• Not necessarily misogynistic, but definitely unbalanced, in that it ultimately equates a philandering schmuck with a murderous sociopath, prodding us to conclude that they deserve each other... The two-and-a-half hours whiz by, but that's mostly a testament to first-rate pulp plotting and Fincher's sure hand (though this is easily his blandest film, formally speaking).

  • The plot seems quite trashy, with some far-fetched twists, but director David Fincher turns it into a moody, mordant showcase for some fascinating subjects. Living in a self-conscious world, as already mentioned. The war between men and women. The unspoken primacy of money in America. And, most importantly, control, a favourite Fincher theme since the days of Seven and The Game.

  • Gone Girl is mass entertainment doused with satire and constructed with surgical technique—snipping here, suturing there, until it veritably purrs. The editing, the Ozarks-through-a-lens-darkly compositions, the staticky score: everything points toward a common, malign end point, toward a burlesque of TV, true love, and happy endings. (Had Fincher's collaborator Trent Reznor not already used it a quarter-century ago, Pretty Hate Machine would make a pretty apt alternative title.)

  • This is a faultlessly speedy work, slicing and dicing scenes into their most pertinent details in quick close-ups and quicker conversations. In the many long dialogue scenes, Fincher finds a dozen or more angles that go way beyond shot-reverse shot to keep your eye constantly straining to keep up and mentally suture the fast-changing new perspectives to the consistently sped-up dialogue.

  • Gone Girl is [Fincher's] most precise film, if not his best, and proves that he can best any source through sheer force of will and pure cinematics... [But] it's a film without a center. Without a soul. Good as it is, slick and entertaining and provocative, it can never transcend that absence.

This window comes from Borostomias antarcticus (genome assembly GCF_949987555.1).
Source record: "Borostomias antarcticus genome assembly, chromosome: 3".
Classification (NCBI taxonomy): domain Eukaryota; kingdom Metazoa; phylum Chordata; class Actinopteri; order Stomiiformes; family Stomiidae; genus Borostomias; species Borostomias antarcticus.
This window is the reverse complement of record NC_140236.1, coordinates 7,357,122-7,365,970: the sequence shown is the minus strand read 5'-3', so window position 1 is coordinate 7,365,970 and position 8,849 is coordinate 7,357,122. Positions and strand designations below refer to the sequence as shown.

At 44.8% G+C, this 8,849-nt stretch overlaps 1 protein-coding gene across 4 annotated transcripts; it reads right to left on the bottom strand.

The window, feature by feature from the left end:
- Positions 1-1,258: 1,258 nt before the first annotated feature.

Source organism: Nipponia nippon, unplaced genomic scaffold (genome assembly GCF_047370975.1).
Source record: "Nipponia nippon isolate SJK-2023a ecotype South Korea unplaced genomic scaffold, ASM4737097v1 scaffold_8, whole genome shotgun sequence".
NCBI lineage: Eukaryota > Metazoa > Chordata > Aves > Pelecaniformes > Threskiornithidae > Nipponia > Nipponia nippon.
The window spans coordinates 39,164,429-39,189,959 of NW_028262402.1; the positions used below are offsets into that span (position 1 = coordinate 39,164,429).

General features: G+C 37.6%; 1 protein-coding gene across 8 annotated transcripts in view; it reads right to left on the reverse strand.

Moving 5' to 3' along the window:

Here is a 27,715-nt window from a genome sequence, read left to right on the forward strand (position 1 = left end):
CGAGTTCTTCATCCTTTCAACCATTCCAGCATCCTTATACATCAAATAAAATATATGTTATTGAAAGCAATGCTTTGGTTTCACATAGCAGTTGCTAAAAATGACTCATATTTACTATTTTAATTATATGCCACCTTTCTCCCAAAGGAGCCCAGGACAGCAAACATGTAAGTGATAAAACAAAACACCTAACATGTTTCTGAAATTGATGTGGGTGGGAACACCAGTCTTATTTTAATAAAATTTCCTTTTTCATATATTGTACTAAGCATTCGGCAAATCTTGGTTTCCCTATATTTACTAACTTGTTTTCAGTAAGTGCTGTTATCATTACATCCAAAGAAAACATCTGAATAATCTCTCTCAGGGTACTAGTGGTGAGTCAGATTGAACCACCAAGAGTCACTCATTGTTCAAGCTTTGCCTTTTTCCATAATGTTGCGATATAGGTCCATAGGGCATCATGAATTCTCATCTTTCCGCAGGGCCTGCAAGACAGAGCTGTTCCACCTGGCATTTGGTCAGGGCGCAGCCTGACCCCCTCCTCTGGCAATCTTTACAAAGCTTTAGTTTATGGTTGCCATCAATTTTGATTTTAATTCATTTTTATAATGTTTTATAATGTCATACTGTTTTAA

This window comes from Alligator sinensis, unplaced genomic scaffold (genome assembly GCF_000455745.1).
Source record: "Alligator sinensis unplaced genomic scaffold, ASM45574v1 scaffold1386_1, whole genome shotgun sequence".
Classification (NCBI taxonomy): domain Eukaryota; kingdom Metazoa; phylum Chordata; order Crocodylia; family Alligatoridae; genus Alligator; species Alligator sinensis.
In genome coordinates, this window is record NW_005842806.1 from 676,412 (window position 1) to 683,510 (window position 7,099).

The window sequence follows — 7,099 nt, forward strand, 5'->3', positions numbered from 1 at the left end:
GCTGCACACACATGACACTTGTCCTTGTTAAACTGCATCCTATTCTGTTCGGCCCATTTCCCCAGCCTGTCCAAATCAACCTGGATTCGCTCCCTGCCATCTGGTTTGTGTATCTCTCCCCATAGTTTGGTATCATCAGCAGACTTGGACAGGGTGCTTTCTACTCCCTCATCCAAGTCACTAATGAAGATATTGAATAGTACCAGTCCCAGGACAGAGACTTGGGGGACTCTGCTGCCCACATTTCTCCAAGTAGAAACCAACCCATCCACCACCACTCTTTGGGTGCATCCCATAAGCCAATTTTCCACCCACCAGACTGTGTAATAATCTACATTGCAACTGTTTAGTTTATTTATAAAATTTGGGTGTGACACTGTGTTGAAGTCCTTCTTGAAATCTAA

• Transformed into the kind of wickedly confident Hollywood thriller you pray to see once in a decade, Gillian Flynn's absorbing missing-wife novel emerges... as the stealthiest comedy since American Psycho. It's a hypnotically perverse film, one that redeems your faith in studio smarts... No secrets will be revealed here, apart from an obvious one: Director David Fincher, also the maker of Seven, Zodiac and The Social Network, is more than just your everyday stylish cynic.

  • [Fincher's] previous feature, The Girl with the Dragon Tattoo, looked into ideas of the essential unknowability of other people and the fluid nature of trust within the framework of a twisty potboiler. These were the film's ultimate revelations. With Gone Girl, these ideas form the basis of the entire movie, the lifeblood rather than the byproduct. It uses them as an engine for its narrative convulsions, but also as a way to say something profound about where we are as a race.

  • With an unflagging pace, Fincher makes this material elegant through his peerless mise en scène. There’s a breathtaking cut from an engagement kiss to Nick getting his tongue swabbed by the police. The varied visual styles contrast the seediness and desperation of small-town Missouri with the posh elegance to which Amy has grown accustomed.